Monday, 5 August 2013

One foot in each world

It rained heavily for a few hours this afternoon, and as the storm started to clear, the sky turned an extraordinary sickly colour, the like of which I'm not sure I've seen before. It had a sort of greeny, yellow hue, which made researching gas attacks at the Battle of the Somme particularly gruelling.

I've just finished reading Covenant with Death by John Harris, which is a loosely fictionalised account of what happened to the Leeds Pals regiment in the First World War. My previous assumption was that these Pals regiments (non-soldiers who signed up on a wave of patriotism at the start of the war) would have largely been made up of working-class lads, steel workers, miners and the like, but I'm fast discovering that they came from all walks of life; university lecturers, press men, the sons of families who'd made their fortune in the industrial revolution. Their only commonality was the town from which they came; towns which would struggle to recover if the regiment found itself in the wrong place at the wrong time.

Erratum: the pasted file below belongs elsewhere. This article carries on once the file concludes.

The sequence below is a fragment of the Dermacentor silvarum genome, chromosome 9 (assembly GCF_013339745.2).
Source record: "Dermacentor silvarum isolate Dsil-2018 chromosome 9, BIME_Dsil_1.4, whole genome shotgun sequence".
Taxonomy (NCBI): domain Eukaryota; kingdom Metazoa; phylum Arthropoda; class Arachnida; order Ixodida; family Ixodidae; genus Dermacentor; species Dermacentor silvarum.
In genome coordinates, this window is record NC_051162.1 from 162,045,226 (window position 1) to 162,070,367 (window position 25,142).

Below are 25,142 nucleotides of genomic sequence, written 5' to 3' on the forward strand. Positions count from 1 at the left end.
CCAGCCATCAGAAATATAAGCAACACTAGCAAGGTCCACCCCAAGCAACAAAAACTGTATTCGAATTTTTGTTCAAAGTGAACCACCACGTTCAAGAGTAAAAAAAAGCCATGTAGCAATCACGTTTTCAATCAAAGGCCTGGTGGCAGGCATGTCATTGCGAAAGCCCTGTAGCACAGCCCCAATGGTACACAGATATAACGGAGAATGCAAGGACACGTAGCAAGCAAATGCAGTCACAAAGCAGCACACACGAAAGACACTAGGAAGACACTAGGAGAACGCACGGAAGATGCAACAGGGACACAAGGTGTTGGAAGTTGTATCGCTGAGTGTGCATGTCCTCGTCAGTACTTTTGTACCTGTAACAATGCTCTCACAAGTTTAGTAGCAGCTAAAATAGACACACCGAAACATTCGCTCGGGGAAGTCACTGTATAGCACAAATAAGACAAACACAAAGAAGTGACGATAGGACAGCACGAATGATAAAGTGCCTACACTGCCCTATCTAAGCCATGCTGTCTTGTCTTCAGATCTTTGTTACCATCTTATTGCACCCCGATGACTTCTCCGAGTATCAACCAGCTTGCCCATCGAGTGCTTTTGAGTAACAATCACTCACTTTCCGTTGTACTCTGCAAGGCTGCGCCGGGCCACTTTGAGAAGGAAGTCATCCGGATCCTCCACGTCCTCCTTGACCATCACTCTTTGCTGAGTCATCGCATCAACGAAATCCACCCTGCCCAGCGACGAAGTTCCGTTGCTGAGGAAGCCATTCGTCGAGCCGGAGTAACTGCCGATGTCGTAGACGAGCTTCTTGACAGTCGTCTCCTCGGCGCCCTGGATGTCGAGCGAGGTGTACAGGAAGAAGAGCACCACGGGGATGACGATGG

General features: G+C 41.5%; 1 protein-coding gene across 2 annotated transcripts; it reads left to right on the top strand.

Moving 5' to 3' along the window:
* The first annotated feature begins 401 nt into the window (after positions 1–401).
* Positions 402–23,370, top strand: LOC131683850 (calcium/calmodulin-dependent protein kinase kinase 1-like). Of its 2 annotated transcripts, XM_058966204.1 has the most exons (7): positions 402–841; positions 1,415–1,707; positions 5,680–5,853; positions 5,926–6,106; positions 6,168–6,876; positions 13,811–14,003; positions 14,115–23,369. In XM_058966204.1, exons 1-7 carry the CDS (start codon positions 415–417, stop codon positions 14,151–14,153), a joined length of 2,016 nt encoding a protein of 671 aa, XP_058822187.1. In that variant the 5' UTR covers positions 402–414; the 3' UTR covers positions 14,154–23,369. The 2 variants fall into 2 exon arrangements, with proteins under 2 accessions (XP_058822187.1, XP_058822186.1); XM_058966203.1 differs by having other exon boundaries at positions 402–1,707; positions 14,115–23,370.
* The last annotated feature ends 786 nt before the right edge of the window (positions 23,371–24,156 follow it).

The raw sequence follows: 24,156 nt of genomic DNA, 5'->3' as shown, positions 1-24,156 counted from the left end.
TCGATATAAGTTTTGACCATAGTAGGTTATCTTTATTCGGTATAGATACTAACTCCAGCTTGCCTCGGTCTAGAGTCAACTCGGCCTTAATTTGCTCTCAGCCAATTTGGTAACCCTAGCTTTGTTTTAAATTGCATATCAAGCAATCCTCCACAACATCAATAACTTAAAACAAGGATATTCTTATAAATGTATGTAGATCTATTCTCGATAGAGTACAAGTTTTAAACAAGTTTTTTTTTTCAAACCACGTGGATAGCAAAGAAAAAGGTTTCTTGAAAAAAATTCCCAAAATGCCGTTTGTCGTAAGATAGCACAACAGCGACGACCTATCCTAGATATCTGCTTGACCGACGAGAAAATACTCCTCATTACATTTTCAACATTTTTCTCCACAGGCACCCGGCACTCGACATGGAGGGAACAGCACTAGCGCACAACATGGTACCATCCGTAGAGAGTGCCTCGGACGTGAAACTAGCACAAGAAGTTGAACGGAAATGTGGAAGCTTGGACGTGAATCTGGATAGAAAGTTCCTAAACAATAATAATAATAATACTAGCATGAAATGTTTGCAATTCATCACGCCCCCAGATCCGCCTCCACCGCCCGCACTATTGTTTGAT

The Leeds Pals were in the first wave of attacks at the Somme and were mowed down in their thousands by machine guns. "Two years in the making. Ten minutes in the destroying," as Harris writes in the postscript of his book, which is one of the most brutal and detailed accounts of the war I've ever read. Utterly compelling and relentlessly upsetting. No book has ever touched me like this. 

As with the Pepys Motet, doing detailed research for this project has led to my feeling as though I've permanently got a foot in two worlds. I'm pretty sure historians must feel like this all the time. There's a little space in my head where an ever-growing battery of First World War images is being stored. Some are becoming so life-like they almost feel like memories. As the project begins to develop, so this particular area of my brain will grow. 

I'm certainly not making things easy on myself. At every twist and turn on this particular journey there's a tragedy lurking. There are no happy endings in the Great War. None that I've found anyway. Even the lads that came home physically unscathed left something of themselves behind in France. 

The rain has stopped, we've opened the window, and the glorious smell of pizza dough and garlic is drifting up from the restaurant next door. It's making us hungry. 

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